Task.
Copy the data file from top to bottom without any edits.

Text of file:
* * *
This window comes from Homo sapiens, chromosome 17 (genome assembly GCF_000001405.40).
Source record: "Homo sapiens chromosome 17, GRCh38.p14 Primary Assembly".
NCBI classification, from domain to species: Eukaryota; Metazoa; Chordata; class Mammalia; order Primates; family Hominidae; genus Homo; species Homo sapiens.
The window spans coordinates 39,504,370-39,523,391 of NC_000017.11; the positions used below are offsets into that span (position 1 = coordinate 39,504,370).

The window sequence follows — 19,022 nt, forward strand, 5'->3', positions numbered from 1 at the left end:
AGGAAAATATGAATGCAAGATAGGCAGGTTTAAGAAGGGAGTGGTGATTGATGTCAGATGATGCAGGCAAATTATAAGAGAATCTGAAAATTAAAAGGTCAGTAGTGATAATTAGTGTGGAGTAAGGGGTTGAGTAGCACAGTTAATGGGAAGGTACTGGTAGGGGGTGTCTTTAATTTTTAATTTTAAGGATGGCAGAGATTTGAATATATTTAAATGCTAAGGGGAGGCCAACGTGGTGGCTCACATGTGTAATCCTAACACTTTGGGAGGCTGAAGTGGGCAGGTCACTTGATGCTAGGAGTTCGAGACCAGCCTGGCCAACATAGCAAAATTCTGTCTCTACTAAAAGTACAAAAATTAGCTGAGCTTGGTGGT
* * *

This window comes from Homo sapiens, chromosome 17 (genome assembly GCF_000001405.40).
Source record: "Homo sapiens chromosome 17, GRCh38.p14 Primary Assembly".
NCBI classification, from domain to species: Eukaryota; Metazoa; Chordata; class Mammalia; order Primates; family Hominidae; genus Homo; species Homo sapiens.
The window spans coordinates 39,504,370-39,523,391 of NC_000017.11; the positions used below are offsets into that span (position 1 = coordinate 39,504,370).

The window sequence follows — 19,022 nt, forward strand, 5'->3', positions numbered from 1 at the left end:
AGGAAAATATGAATGCAAGATAGGCAGGTTTAAGAAGGGAGTGGTGATTGATGTCAGATGATGCAGGCAAATTATAAGAGAATCTGAAAATTAAAAGGTCAGTAGTGATAATTAGTGTGGAGTAAGGGGTTGAGTAGCACAGTTAATGGGAAGGTACTGGTAGGGGGTGTCTTTAATTTTTAATTTTAAGGATGGCAGAGATTTGAATATATTTAAATGCTAAGGGGAGGCCAACGTGGTGGCTCACATGTGTAATCCTAACACTTTGGGAGGCTGAAGTGGGCAGGTCACTTGATGCTAGGAGTTCGAGACCAGCCTGGCCAACATAGCAAAATTCTGTCTCTACTAAAAGTACAAAAATTAGCTGAGCTTGGTGGT